Congress leader Shashi Tharoor on Saturday said that he wants a "new India where you don't get lynched for the food you eat and faith you hold dear."
Speaking at the Times Lit Fest in New Delhi on 'New India: Blueprint for progressive Indian', Tharoor said that 'New India' must be fundamentally rooted in the idea of India that our founding fathers believed in.
Targeting the government, Tharoor said: "No wonder they are talking of a new India because they made such a mess of the old India."
"I want a new India too. It would be a new India where you don't get lynched for the food you eat, marginalised for the faith you hold dear, criminalised for the person you love, and imprisoned for making use of fundamental rights guaranteed by your own Constitution. Instead we must look forward to new India that celebrates and welcomes pluralism," Tharoor said.
The whole point of Indian pluralism is that you can be a whole lot of things and still one thing, the commonality of major differences. For this 'New India' to succeed and thrive it will have to remain committed to Indian pluralism, Tharoor added.
The economy has faced the impact of the failure of the current government, said Tharoor, targeting the government.
He said demonetisation was "like taking out 86 per cent of the blood out of a person's body and then asking him to dance."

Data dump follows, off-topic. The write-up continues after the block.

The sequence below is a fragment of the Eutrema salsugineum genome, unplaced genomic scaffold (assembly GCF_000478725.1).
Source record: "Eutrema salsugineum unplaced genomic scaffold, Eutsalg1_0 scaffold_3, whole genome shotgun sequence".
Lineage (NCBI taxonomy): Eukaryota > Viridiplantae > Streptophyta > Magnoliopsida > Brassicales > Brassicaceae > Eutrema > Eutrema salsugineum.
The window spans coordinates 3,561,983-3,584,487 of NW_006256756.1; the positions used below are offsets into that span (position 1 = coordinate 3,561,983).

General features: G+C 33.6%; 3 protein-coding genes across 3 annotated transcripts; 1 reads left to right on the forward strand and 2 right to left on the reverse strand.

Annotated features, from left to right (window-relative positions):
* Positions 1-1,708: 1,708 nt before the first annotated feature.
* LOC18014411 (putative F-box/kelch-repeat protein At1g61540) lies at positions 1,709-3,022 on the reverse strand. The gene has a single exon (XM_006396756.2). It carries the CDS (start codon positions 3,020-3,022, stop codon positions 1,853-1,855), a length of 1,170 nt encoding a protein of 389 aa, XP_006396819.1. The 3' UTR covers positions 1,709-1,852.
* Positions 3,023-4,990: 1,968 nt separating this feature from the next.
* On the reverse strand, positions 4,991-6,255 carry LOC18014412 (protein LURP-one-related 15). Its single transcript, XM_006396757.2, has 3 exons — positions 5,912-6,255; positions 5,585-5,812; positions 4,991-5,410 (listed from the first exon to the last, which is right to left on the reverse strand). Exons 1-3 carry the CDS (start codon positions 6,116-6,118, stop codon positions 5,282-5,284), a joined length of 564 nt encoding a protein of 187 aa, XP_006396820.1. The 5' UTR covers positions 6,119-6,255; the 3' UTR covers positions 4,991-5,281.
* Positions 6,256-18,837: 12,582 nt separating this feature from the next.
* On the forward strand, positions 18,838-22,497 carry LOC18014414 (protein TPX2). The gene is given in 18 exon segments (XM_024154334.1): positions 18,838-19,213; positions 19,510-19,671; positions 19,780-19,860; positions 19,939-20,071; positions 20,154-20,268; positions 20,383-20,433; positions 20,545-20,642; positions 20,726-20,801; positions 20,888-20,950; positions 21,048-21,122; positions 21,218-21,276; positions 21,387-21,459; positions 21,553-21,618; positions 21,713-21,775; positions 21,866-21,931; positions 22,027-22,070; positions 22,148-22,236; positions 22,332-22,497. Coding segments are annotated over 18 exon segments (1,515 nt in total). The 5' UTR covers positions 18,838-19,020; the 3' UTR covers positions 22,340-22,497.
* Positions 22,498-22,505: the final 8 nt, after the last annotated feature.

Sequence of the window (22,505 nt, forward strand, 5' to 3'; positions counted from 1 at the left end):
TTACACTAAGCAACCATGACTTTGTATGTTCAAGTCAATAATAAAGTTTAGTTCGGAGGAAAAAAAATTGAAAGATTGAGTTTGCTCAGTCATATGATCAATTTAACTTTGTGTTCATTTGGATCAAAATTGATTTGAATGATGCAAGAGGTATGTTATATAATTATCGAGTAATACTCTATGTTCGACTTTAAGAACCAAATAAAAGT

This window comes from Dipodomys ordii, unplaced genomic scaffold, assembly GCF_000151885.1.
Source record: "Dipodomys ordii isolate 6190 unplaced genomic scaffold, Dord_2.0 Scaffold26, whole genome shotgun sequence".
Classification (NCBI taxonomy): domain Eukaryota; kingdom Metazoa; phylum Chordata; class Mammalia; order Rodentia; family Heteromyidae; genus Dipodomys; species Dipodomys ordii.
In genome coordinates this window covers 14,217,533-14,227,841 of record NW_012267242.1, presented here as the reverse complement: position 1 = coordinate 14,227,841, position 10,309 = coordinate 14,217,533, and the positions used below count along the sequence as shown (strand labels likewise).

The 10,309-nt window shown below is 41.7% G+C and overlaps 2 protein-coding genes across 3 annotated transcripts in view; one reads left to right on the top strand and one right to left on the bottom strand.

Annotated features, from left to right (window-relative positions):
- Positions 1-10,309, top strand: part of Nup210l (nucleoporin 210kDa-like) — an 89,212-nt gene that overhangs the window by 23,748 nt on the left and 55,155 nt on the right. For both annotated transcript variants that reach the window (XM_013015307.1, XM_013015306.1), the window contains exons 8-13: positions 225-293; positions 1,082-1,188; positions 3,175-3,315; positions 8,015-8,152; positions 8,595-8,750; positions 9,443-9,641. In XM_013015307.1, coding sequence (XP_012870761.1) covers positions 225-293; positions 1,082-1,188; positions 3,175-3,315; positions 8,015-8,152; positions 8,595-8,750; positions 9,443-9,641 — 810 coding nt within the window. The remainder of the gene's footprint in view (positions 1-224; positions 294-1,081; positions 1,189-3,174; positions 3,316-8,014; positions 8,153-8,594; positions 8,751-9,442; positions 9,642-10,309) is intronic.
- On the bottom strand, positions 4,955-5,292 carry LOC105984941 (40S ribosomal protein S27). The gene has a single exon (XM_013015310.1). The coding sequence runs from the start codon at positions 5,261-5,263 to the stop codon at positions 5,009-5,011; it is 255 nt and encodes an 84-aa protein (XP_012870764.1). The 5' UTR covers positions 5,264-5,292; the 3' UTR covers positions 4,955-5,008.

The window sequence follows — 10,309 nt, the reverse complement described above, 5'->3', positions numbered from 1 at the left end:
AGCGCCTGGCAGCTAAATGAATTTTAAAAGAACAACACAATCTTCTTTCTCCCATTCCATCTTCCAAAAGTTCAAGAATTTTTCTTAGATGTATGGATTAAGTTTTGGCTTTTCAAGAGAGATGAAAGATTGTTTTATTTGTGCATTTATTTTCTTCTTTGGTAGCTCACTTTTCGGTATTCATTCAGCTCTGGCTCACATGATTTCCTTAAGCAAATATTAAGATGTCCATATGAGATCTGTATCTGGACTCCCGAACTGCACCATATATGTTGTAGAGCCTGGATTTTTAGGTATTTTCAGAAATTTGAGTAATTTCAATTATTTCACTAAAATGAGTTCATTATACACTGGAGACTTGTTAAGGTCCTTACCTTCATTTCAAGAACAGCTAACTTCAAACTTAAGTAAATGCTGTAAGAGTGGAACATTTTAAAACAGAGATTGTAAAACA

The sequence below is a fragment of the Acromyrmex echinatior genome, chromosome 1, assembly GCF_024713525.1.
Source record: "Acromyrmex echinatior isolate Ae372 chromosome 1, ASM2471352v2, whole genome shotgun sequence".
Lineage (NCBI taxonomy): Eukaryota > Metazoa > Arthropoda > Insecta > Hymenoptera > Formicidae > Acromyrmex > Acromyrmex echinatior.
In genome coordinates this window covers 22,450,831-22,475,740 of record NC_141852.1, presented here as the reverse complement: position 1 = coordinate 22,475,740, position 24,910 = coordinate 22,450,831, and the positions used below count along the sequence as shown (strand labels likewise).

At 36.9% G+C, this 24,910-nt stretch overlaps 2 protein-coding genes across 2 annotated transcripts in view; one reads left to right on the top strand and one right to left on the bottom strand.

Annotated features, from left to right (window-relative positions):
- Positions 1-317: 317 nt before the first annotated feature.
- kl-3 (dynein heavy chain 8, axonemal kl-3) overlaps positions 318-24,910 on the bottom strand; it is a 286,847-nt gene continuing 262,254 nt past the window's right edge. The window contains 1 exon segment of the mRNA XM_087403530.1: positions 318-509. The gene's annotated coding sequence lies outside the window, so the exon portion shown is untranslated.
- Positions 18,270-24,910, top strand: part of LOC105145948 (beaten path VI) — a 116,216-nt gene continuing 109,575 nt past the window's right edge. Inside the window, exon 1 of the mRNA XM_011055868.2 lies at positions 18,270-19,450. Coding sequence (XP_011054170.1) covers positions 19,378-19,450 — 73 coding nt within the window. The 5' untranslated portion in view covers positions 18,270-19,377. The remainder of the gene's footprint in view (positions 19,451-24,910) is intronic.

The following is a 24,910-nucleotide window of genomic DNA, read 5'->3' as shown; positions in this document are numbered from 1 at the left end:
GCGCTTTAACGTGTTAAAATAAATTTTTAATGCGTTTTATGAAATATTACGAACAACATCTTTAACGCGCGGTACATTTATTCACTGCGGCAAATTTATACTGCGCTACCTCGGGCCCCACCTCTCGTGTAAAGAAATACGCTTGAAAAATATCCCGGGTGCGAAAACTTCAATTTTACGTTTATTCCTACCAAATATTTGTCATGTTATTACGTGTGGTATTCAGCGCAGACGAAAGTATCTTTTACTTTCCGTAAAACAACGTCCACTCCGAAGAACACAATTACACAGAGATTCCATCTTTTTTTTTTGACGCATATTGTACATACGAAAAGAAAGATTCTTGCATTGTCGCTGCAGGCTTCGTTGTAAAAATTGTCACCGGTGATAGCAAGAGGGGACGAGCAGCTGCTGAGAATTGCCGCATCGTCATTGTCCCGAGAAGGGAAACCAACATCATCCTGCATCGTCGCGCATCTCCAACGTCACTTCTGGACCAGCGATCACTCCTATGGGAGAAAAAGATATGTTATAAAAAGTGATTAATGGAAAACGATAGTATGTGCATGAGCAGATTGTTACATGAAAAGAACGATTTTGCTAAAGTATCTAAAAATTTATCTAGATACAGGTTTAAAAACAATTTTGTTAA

Taking a dig at the government, the Congress leader said when the BJP arrived in 2014 it was the promise of 'acche din aane wale hai' (good days are going to come), now in 2017 people are openly saying 'bure din wapas le aao na' (please get the old bad days back).
"The 'acche din’ sloganeering has met the reality of the economic doldrums we find ourselves in," he added.
Tharoor said though the Prime Minister has spoken about putting India first, "it's become clear his party and followers put some Indians first and others last."
"Their New India is an India where narrow minded majoritarianism prevails. Since the party came to power incidents of communal violence have proliferated driven by mob lynching and 'gau rakshak' vigilantes, human beings have been assaulted, killed."
The development cannot be the preserve of old India and that the new India cannot be the plaything of old Indians. "You can choose a new India that embodies hope or one that promotes fear," the MP said.
He said that "the road to new India appears littered with wreckage of all that was good and noble about old India."